OCCPR: A Leader in Cancer Proteomics and Proteogenomics

The mission of the NCI’s Office of Cancer Clinical Proteomics Research (OCCPR) is to improve prevention, early detection, diagnosis, and treatment of cancer by enhancing the understanding of the molecular mechanisms of cancer, advance proteome and proteogenome science and technology development through community resources (data and reagent), and accelerate the translation of molecular findings into the clinic. This is achieved through OCCPR-supported programs such as the Clinical Proteomic Tumor Analysis Consortium (CPTAC), partnerships with Federal agencies, and collaborations with international organizations/institutions.

The International Cancer Proteogenome Consortium

International Cancer Proteogenome Consortium

Learn about ICPC and how the consortium is breaking down silos to advance proteogenomic cancer research worldwide.

University of Victoria Genome British Columbia Proteomics Centre Partners with CPTAC

University of Victoria Genome British Columbia Proteomics Centre, a leader in proteomic technology development, has partnered with the U.S. National Cancer Institute (NCI) to make targeted proteomic assays accessible to the community through NCI’s CPTAC Assay Portal (https://assays.cancer.gov).


White House Office of the Vice President Announces New Memorandum of Understanding in Clinical Proteogenomics Between the United States and Australia

The White House Office of the Vice President has announced the signing of three Memoranda of Understanding (MOUs) that will make available an unprecedented international dataset to advance cancer research and care.


Applied Proteogenomics OrganizationaL Learning and Outcomes (APOLLO) Network

July 11, 2016 — In the spirit of collaboration inspired by the Vice President’s Cancer Moonshot, the Department of Veterans Affairs (VA), the Department of Defense (DoD), and the National Cancer Institute (NCI) are proud to announce a new tri-agency coalition that will help cancer patients by enabling their oncologists to more rapidly and accurately identify effective drugs to treat cancer based on a patient’s unique proteogenomic profile.


Proteogenomics Identifies New Biology in Ovarian Cancer and Insights to Diagnosis, Treatment

June 29, 2016 — In what is believed to be the largest study of its kind, scientists at Johns Hopkins University (JHU) and Pacific Northwest National Laboratory (PNNL) led a multi-institutional collaborative project that comprehensively examined the collections of proteins in the tumors of 169 ovarian cancer patients to identify critical proteins expressed by their tumors. By integrating their findings about the collection of proteins (the proteome) with information already known about the tumors’ genetic data (the genome), the investigators report the poten


First Large-Scale Proteogenomic Study of Breast Cancer Provides Insight into Potential Therapeutic Targets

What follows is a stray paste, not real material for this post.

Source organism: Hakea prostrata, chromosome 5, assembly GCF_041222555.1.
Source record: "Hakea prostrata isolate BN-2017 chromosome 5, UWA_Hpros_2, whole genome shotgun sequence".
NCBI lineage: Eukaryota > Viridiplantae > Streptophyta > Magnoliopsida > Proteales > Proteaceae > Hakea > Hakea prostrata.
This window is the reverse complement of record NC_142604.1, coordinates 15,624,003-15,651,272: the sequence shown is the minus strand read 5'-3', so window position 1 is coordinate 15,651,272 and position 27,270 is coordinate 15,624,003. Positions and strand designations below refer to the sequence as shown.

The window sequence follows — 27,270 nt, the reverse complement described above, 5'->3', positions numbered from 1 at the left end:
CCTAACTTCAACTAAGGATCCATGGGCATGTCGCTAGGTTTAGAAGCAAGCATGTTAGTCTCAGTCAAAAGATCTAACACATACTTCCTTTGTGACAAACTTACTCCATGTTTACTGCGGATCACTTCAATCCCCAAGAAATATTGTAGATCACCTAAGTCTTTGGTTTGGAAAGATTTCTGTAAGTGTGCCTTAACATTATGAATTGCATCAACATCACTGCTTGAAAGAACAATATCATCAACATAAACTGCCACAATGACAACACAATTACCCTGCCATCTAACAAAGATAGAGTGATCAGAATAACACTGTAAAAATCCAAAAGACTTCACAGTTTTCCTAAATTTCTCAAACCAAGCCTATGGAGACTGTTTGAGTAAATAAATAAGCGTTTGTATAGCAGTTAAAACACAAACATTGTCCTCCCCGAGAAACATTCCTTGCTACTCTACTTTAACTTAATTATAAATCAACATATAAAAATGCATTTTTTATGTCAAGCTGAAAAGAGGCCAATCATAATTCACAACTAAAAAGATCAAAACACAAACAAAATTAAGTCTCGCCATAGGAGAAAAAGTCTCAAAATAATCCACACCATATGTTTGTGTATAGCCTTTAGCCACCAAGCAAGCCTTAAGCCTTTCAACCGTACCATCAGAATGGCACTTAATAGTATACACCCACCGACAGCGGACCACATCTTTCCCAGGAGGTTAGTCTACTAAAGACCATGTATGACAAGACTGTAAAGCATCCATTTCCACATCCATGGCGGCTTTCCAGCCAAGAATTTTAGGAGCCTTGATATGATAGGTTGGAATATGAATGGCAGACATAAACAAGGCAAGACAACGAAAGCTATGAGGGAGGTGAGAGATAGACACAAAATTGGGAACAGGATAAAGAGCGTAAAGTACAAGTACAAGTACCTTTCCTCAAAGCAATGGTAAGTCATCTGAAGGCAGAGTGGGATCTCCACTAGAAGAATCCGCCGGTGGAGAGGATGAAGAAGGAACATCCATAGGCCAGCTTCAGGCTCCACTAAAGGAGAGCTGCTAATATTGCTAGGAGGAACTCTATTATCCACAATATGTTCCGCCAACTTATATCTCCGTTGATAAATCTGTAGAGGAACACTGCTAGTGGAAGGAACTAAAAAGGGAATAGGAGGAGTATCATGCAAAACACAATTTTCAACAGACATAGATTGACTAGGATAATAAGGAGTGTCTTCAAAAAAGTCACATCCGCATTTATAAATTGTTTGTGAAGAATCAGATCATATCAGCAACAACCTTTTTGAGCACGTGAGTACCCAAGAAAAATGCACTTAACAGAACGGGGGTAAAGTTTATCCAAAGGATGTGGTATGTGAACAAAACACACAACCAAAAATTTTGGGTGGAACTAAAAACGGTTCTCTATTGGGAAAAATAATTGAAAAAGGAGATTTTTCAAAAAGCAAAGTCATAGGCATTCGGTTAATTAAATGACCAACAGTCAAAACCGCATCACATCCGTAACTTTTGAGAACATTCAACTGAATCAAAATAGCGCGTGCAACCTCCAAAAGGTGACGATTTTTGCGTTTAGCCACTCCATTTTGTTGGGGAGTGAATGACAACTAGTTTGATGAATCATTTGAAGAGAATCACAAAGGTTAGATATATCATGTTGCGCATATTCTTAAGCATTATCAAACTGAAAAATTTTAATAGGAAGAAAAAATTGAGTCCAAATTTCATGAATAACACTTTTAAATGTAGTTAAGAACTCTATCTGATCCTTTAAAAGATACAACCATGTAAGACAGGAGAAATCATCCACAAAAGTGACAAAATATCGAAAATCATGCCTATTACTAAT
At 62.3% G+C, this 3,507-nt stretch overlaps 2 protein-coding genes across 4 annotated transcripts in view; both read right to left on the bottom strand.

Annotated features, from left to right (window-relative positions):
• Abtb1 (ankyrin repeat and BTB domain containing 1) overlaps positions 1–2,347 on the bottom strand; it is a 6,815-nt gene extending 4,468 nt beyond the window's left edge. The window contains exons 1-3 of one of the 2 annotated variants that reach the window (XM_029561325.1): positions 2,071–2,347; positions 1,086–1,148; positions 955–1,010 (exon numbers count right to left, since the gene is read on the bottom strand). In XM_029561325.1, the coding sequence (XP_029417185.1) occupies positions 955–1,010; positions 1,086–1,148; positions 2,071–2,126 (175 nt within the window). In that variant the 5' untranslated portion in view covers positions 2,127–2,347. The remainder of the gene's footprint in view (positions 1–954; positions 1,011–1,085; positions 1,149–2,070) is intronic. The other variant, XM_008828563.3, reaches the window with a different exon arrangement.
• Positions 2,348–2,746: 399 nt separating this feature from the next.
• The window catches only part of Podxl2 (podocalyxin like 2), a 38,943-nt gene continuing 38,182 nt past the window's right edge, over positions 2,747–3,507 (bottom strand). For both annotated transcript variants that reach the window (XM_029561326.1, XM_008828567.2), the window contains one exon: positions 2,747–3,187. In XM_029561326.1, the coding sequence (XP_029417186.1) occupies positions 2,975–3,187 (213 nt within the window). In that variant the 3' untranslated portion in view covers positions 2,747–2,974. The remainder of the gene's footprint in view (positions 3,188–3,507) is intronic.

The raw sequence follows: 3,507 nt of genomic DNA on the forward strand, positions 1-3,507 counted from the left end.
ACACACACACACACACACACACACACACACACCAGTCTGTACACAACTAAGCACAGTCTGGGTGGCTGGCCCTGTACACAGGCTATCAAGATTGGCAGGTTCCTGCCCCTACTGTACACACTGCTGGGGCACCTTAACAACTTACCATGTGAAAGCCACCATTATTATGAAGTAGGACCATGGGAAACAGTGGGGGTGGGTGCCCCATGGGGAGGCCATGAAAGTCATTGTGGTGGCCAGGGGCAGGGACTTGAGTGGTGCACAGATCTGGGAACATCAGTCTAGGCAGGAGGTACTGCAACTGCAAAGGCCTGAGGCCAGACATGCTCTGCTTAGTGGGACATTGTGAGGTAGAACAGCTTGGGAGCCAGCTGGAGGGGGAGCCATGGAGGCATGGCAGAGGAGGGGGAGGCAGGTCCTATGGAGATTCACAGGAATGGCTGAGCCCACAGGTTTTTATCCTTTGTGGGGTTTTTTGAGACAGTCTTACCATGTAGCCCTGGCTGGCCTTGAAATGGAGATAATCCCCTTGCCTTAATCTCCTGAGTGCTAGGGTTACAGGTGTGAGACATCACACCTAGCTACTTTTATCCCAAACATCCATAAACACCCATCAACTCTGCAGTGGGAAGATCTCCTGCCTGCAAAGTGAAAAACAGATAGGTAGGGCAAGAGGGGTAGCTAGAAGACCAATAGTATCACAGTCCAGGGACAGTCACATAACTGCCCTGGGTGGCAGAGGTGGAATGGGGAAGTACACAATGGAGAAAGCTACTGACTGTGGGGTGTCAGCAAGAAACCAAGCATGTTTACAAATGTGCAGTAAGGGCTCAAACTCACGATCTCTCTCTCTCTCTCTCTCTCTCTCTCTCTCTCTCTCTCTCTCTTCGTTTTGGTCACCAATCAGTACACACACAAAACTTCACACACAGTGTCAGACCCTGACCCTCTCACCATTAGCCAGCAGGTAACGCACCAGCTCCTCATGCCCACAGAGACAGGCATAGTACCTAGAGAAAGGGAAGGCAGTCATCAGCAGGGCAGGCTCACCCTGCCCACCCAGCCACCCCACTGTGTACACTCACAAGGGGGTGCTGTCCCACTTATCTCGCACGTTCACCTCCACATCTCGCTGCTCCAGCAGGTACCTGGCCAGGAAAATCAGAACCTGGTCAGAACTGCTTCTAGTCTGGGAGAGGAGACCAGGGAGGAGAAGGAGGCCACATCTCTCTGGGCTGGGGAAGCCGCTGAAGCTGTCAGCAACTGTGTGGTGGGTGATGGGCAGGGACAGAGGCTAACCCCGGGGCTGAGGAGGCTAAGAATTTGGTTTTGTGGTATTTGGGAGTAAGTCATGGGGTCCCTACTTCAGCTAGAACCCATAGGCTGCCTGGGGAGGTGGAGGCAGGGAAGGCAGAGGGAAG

News Release: May 25, 2016 — Building on data from The Cancer Genome Atlas (TCGA) project, a multi-institutional team of scientists has completed the first large-scale “proteogenomic” study of breast cancer, linking DNA mutations to protein signaling and helping pinpoint the genes that drive cancer.


Notice of Changes to RFA-CA-15-022 and Pre-Application Webinar

The National Cancer Institute will hold a public Pre-Application webinar on Wednesday, January 13, 2016 at 12:00 p.m. (EST) for the Funding Opportunity Announcement (FOA) RFA-CA-15-022 entitled “Proteogenomic Translational Research Centers for Clinical Proteomic Tumor Analysis Consortium (U01).”


Notice of Pre-Application Webinar (RFA-CA-15-021, RFA-CA-15-022, RFA-CA-15-023)

The National Cancer Institute will hold a public pre-application webinar on Friday, December 11 at 12:00 p.m. (EST) for the Funding Opportunity Announcements (FOAs) RFA-CA-15-021 entitled “Proteome Characterization Centers for Clinical Proteomic Tumor Analysis Consortium (U24), RFA-CA-15-022 entitled “Proteogenomic Translational Research Centers for Clinical Proteomic Tumor Analysis Consortium (U01)”, and RFA-CA-15-023 entitled “Proteogenomic Data Analysis Centers for Clinical Proteomic Tumor Analysis Consortium (U24)”.


New Funding Opportunity Announcements (FOAs): Reissuance of Clinical Proteomic Tumor Analysis Consortium (CPTAC)

The National Cancer Institute is soliciting applications for the reissuance of its Clinical Proteomic Tumor Analysis Consortium (CPTAC) program.   CPTAC will support broad efforts focused on several cancer types to explore further the complexities of cancer proteomes and their connections to abnormalities in cancer genomes. In addition, the potential of proteomic and proteo-genomic approaches will be explored in translational research focused on clinically-relevant problems, such as the ability to predict which treatments are likely to be effective against a specific patient's tumor.


NCI Requests Targets for Monoclonal Antibody Production and Characterization

In an effort to provide well-characterized monoclonal antibodies to the scientific community, NCI's Antibody Characterization Program requests cancer-related protein targets for affinity production and distribution.

Submissions will be accepted through February 5, 2016.


NCI Blog Post: CPTAC, the Complementary Sibling of TCGA (An Interview with Dr. Henry Rodriguez about NCI’s Proteomics Program)

What is proteomics? Proteomics is a highly automated and rapid method for measuring all the proteins in a biological sample. Proteins are the molecules that actually do most of the work inside a cell. When researchers develop cancer drugs, those drugs typically target proteins, so scientists and clinicians really have to understand what the proteins are doing. Proteomics researchers are now able to measure up to 10,000 proteins per tumor sample.


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